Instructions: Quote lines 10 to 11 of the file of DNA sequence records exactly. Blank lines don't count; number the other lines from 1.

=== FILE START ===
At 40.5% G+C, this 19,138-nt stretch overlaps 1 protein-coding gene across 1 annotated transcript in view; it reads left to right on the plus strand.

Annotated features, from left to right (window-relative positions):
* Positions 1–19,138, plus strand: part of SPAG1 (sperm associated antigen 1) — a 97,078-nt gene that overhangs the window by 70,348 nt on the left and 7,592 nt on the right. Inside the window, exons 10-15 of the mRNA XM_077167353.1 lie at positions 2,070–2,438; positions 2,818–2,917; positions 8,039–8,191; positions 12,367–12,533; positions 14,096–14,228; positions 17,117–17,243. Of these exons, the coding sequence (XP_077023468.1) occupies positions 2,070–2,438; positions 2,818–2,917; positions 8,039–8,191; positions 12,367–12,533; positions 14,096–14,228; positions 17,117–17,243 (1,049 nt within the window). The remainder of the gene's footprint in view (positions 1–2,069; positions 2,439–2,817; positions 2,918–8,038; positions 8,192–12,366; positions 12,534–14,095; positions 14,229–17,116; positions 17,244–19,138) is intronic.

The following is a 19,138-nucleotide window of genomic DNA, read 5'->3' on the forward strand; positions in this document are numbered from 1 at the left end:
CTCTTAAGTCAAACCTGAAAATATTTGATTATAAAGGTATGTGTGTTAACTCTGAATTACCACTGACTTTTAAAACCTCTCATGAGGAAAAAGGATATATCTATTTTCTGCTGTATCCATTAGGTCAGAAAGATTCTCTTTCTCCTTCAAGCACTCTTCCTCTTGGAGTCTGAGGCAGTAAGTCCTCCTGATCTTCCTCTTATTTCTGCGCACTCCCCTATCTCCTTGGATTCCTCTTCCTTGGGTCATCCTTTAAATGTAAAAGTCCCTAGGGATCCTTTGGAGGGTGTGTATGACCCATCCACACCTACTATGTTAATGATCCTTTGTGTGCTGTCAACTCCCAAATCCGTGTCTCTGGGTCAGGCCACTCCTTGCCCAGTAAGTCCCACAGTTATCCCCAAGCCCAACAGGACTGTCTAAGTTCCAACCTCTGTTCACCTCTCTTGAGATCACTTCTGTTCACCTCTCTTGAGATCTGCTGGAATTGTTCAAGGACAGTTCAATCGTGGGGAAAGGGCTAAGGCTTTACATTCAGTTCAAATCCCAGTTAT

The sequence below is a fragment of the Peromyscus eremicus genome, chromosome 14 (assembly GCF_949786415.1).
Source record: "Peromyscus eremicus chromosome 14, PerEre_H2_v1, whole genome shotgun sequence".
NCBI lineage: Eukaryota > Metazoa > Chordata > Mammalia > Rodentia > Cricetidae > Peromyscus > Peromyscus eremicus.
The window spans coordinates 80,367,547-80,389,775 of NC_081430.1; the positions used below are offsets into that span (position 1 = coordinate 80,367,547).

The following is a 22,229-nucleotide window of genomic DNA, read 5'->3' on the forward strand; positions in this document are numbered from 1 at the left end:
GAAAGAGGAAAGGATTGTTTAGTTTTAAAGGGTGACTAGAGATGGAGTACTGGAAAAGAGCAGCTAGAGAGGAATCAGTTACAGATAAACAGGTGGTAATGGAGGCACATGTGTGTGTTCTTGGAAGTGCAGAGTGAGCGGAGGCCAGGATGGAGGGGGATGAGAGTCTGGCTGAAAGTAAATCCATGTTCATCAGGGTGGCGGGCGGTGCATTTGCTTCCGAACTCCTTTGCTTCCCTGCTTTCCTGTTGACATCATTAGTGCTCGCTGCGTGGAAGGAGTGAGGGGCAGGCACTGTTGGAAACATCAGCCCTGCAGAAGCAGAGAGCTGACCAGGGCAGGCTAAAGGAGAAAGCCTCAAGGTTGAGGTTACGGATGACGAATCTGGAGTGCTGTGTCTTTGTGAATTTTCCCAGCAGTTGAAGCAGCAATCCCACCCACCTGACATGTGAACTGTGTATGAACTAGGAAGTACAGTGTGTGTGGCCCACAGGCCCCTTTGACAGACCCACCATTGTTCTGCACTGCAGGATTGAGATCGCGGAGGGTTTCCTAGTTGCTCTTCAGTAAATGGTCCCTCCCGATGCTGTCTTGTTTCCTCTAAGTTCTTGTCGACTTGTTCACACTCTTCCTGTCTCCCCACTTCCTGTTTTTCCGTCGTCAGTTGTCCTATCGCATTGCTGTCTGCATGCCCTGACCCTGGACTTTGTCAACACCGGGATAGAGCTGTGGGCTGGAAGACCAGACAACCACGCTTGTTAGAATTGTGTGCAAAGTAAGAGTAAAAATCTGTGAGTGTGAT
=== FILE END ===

The following is a 22,229-nucleotide window of genomic DNA, read 5'->3' on the forward strand; positions in this document are numbered from 1 at the left end:
GAAAGAGGAAAGGATTGTTTAGTTTTAAAGGGTGACTAGAGATGGAGTACTGGAAAAGAGCAGCTAGAGAGGAATCAGTTACAGATAAACAGGTGGTAATGGAGGCACATGTGTGTGTTCTTGGAAGTGCAGAGTGAGCGGAGGCCAGGATGGAGGGGGATGAGAGTCTGGCTGAAAGTAAATCCATGTTCATCAGGGTGGCGGGCGGTGCATTTGCTTCCGAACTCCTTTGCTTCCCTGCTTTCCTGTTGACATCATTAGTGCTCGCTGCGTGGAAGGAGTGAGGGGCAGGCACTGTTGGAAACATCAGCCCTGCAGAAGCAGAGAGCTGACCAGGGCAGGCTAAAGGAGAAAGCCTCAAGGTTGAGGTTACGGATGACGAATCTGGAGTGCTGTGTCTTTGTGAATTTTCCCAGCAGTTGAAGCAGCAATCCCACCCACCTGACATGTGAACTGTGTATGAACTAGGAAGTACAGTGTGTGTGGCCCACAGGCCCCTTTGACAGACCCACCATTGTTCTGCACTGCAGGATTGAGATCGCGGAGGGTTTCCTAGTTGCTCTTCAGTAAATGGTCCCTCCCGATGCTGTCTTGTTTCCTCTAAGTTCTTGTCGACTTGTTCACACTCTTCCTGTCTCCCCACTTCCTGTTTTTCCGTCGTCAGTTGTCCTATCGCATTGCTGTCTGCATGCCCTGACCCTGGACTTTGTCAACACCGGGATAGAGCTGTGGGCTGGAAGACCAGACAACCACGCTTGTTAGAATTGTGTGCAAAGTAAGAGTAAAAATCTGTGAGTGTGAT